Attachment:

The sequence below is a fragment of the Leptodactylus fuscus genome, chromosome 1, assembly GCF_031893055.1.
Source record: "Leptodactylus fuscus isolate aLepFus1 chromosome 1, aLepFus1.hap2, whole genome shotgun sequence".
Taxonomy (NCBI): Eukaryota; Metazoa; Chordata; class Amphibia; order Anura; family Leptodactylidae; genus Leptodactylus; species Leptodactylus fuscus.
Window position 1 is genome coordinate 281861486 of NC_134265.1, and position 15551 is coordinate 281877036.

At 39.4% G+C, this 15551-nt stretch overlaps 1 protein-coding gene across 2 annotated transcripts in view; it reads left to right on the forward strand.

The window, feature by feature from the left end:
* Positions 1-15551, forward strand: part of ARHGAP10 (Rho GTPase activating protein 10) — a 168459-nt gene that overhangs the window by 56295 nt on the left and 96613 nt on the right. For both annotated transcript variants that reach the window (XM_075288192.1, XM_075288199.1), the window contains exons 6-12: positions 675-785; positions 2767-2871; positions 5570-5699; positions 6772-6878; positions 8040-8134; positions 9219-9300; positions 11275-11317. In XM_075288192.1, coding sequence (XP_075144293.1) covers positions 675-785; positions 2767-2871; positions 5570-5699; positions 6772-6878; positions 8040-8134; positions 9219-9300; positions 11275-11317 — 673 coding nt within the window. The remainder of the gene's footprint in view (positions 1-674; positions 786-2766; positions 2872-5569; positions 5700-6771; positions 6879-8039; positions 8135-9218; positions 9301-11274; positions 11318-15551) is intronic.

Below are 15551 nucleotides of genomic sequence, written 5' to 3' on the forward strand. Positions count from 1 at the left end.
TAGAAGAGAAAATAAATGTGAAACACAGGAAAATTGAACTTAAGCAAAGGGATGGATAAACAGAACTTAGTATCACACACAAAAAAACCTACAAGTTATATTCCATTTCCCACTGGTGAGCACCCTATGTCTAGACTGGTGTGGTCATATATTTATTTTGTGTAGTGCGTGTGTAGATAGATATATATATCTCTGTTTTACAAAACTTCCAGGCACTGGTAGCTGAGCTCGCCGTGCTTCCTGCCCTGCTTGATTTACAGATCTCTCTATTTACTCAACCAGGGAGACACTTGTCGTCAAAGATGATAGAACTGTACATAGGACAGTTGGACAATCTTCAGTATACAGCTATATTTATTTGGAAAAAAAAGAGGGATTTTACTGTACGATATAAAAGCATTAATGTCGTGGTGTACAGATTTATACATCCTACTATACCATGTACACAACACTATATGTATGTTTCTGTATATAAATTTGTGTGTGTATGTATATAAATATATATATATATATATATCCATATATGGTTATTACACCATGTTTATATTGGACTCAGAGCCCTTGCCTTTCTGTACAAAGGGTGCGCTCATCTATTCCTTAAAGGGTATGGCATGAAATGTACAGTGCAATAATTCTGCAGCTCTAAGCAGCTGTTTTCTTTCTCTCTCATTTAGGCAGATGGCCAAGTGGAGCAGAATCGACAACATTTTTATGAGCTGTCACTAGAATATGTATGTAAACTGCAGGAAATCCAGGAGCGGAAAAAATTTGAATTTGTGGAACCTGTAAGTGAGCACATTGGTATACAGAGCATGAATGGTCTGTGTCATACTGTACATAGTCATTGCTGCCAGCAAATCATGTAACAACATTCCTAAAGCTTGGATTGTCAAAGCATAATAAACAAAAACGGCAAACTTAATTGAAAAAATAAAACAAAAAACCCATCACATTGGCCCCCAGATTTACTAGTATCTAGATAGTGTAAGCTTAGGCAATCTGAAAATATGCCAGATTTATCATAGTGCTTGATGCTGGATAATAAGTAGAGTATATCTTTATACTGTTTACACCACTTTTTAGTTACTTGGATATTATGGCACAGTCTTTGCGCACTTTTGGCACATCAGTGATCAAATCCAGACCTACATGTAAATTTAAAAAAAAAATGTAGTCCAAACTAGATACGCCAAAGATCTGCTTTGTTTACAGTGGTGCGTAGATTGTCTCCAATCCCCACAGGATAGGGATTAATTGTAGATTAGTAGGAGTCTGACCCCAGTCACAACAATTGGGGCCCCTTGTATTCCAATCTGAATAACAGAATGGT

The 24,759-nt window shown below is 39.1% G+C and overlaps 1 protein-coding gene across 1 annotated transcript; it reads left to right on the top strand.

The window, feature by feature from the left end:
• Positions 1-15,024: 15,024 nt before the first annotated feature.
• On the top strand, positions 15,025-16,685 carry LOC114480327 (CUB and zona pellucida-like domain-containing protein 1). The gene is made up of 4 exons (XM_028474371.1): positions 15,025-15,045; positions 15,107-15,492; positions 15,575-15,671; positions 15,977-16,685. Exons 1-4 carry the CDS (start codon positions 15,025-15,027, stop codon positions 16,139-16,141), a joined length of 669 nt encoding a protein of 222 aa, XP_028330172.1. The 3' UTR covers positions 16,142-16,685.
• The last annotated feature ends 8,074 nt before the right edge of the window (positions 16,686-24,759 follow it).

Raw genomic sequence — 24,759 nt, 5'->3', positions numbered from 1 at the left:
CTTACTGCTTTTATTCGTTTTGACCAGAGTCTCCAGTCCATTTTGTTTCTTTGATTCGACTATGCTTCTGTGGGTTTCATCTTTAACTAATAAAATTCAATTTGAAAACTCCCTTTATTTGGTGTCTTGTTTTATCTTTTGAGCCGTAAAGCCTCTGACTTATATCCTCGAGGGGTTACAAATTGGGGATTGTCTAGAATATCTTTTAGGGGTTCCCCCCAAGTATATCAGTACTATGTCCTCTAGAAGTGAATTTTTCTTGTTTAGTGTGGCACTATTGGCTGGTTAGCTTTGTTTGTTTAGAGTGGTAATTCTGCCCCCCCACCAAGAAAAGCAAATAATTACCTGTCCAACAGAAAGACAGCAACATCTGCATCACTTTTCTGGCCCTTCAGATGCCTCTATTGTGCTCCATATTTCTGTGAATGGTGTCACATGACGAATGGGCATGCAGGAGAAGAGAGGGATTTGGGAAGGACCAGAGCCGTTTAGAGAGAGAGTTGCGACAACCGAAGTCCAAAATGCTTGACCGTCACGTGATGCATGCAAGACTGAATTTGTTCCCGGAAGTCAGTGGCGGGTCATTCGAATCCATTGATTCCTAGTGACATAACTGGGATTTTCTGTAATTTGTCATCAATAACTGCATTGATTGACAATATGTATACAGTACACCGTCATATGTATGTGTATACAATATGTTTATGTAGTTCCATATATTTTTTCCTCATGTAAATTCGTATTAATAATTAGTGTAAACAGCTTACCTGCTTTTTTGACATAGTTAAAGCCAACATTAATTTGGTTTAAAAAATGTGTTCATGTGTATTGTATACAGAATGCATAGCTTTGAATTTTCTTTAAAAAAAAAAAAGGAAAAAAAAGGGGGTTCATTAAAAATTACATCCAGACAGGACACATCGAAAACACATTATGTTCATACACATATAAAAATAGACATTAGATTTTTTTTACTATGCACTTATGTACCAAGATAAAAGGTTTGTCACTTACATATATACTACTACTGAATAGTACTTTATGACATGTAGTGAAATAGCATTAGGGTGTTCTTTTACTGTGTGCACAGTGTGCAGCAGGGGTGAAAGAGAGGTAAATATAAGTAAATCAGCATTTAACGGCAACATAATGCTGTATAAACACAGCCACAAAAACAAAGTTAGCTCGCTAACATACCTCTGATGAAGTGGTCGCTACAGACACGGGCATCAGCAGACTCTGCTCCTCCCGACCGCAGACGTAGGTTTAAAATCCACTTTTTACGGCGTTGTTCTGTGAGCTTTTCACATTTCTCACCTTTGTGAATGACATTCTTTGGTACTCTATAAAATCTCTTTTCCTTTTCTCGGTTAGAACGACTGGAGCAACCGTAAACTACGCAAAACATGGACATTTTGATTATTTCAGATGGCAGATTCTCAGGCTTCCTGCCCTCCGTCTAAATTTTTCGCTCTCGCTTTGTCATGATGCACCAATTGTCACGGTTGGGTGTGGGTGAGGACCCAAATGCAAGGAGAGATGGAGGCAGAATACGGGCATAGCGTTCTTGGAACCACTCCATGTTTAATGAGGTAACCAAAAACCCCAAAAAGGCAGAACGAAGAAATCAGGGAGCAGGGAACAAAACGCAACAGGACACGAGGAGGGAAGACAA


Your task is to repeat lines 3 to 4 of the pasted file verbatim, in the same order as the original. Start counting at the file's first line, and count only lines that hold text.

Taxonomy (NCBI): Eukaryota; Metazoa; Chordata; class Amphibia; order Anura; family Leptodactylidae; genus Leptodactylus; species Leptodactylus fuscus.
Window position 1 is genome coordinate 281861486 of NC_134265.1, and position 15551 is coordinate 281877036.